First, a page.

The role of Huntingtin in fast axonal transport
Author(s)Weiss, Kurt R
Role of Huntingtin protein in fast axonal transport
Massachusetts Institute of Technology. Dept. of Biology.
J. Troy Littleton.
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Huntington's Disease (HD) is an autosomal dominant, neurodegenerative disease that occurs when an expansion of the polyQ tract of the huntingtin gene expands to greater than ~35 residues. This mutation leads to aggregation of the Huntingtin protein (Htt) and degeneration of striatal and cortex neurons, ultimately causing motor impairment and personality changes. Neither the mechanism by which mutant Htt causes toxicity, nor the endogenous function of wild-type Htt, are well understood. To explore mechanisms of mutant Htt-induced toxicity, we generated and characterized a Drosophila model of HD by expressing a 588 amino acid N-terminal fragment of human Htt with 138 glutamines, and tagged with mRFP (Q138Htt-RFP). We used this model to conduct a screen for genes that modify cytoplasmic aggregation and/or toxicity phenotypes. We identified two classes of interacting suppressors in our screen: those that rescue viability while decreasing Htt expression and aggregation, and those that rescue viability independent of effects on Htt aggregation, suggesting that aggregation and toxicity can be separated. To evaluate the putative function of Htt in fast axonal transport, we characterized the co-localization of the Drosophila Htt homolog tagged with mRFP (dHtt-RFP), and the alterations in axonal transport kinetics associated with a dhtt null. We find that dHtt co-localizes with a subset of cargos including synaptic vesicles and mitochondria, and acts locally on these cargos to increase transport processivity. Finally, we evaluated the effects of Q138Htt-RFP expression on transport kinetics. We find that the majority of transport cargos bypass Q138Htt aggregates, indicating they are not complete blockages of axonal transport. We also observe reduced mitochondrial transport in the absence of aggregates, suggesting aggregate-independent transport defects. Our observations of transport in vivo support a role for wild-type Htt in mediating fast axonal transport of membrane bound organelles, and suggest that mutant Htt can cause aggregation-dependent and -independent defects in axonal transport.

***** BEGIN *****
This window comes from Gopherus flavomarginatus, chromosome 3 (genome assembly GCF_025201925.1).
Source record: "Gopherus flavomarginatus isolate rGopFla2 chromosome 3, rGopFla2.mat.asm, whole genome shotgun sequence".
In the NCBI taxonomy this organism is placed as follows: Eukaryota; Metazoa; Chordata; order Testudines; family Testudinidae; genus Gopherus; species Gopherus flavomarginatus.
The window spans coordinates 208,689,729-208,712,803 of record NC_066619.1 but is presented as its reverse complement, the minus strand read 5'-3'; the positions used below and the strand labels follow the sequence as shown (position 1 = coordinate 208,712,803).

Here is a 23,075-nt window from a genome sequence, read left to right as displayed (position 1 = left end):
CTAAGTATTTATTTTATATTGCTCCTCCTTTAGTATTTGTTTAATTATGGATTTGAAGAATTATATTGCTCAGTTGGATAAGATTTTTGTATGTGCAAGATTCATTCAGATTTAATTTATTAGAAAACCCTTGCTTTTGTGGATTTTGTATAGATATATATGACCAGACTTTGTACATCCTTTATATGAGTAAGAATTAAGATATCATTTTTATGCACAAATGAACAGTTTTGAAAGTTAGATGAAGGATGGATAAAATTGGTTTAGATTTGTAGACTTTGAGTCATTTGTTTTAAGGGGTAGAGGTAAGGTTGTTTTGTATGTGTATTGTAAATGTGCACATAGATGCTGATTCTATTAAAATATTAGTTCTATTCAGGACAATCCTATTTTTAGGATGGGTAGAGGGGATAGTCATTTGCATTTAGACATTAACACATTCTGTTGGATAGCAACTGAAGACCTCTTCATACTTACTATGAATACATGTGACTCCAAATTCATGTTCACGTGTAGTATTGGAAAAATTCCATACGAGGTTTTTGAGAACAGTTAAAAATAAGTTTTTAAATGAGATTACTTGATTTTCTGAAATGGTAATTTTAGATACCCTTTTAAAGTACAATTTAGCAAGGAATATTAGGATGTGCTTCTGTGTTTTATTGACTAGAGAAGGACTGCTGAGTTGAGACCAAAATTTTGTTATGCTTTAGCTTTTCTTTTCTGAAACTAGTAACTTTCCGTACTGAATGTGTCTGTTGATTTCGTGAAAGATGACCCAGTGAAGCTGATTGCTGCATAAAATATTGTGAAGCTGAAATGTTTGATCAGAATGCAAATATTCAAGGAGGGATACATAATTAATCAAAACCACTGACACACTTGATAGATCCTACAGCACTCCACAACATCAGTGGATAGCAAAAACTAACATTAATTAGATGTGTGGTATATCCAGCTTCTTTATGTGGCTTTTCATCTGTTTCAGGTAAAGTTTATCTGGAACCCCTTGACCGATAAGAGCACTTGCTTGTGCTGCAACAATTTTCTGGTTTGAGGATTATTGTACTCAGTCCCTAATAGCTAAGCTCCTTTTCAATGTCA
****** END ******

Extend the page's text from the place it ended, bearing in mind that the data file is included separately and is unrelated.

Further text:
Thesis (Ph. D.)--Massachusetts Institute of Technology, Dept. of Biology, 2012.This electronic version was submitted by the student author. The certified thesis is available in the Institute Archives and Special Collections.Cataloged from student-submitted PDF version of thesis.Includes bibliographical references.
DepartmentMassachusetts Institute of Technology. Dept. of Biology.
Massachusetts Institute of Technology